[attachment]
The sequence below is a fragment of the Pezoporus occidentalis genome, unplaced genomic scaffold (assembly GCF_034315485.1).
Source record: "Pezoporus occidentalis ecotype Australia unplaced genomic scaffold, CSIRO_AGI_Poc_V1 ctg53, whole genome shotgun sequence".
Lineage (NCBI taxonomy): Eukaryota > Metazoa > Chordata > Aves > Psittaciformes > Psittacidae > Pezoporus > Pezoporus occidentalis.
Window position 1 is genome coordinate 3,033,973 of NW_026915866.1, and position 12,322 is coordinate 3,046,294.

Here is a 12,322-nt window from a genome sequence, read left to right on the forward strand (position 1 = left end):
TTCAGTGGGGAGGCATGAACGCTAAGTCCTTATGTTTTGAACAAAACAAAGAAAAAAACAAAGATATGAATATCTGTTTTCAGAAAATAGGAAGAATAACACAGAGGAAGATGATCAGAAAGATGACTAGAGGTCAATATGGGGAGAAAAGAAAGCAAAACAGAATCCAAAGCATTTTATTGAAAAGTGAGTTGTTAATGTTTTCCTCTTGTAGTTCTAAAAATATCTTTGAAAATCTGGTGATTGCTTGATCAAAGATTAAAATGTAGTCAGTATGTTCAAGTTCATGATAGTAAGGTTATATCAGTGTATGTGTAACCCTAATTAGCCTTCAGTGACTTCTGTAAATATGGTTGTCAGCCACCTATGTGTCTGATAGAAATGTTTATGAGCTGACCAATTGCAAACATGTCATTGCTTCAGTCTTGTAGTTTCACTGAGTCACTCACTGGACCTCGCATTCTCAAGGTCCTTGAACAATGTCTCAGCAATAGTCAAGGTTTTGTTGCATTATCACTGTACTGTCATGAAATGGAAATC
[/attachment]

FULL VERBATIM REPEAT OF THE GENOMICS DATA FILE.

The sequence below is a fragment of the Pezoporus occidentalis genome, unplaced genomic scaffold (assembly GCF_034315485.1).
Source record: "Pezoporus occidentalis ecotype Australia unplaced genomic scaffold, CSIRO_AGI_Poc_V1 ctg53, whole genome shotgun sequence".
Lineage (NCBI taxonomy): Eukaryota > Metazoa > Chordata > Aves > Psittaciformes > Psittacidae > Pezoporus > Pezoporus occidentalis.
Window position 1 is genome coordinate 3,033,973 of NW_026915866.1, and position 12,322 is coordinate 3,046,294.

Here is a 12,322-nt window from a genome sequence, read left to right on the forward strand (position 1 = left end):
TTCAGTGGGGAGGCATGAACGCTAAGTCCTTATGTTTTGAACAAAACAAAGAAAAAAACAAAGATATGAATATCTGTTTTCAGAAAATAGGAAGAATAACACAGAGGAAGATGATCAGAAAGATGACTAGAGGTCAATATGGGGAGAAAAGAAAGCAAAACAGAATCCAAAGCATTTTATTGAAAAGTGAGTTGTTAATGTTTTCCTCTTGTAGTTCTAAAAATATCTTTGAAAATCTGGTGATTGCTTGATCAAAGATTAAAATGTAGTCAGTATGTTCAAGTTCATGATAGTAAGGTTATATCAGTGTATGTGTAACCCTAATTAGCCTTCAGTGACTTCTGTAAATATGGTTGTCAGCCACCTATGTGTCTGATAGAAATGTTTATGAGCTGACCAATTGCAAACATGTCATTGCTTCAGTCTTGTAGTTTCACTGAGTCACTCACTGGACCTCGCATTCTCAAGGTCCTTGAACAATGTCTCAGCAATAGTCAAGGTTTTGTTGCATTATCACTGTACTGTCATGAAATGGAAATC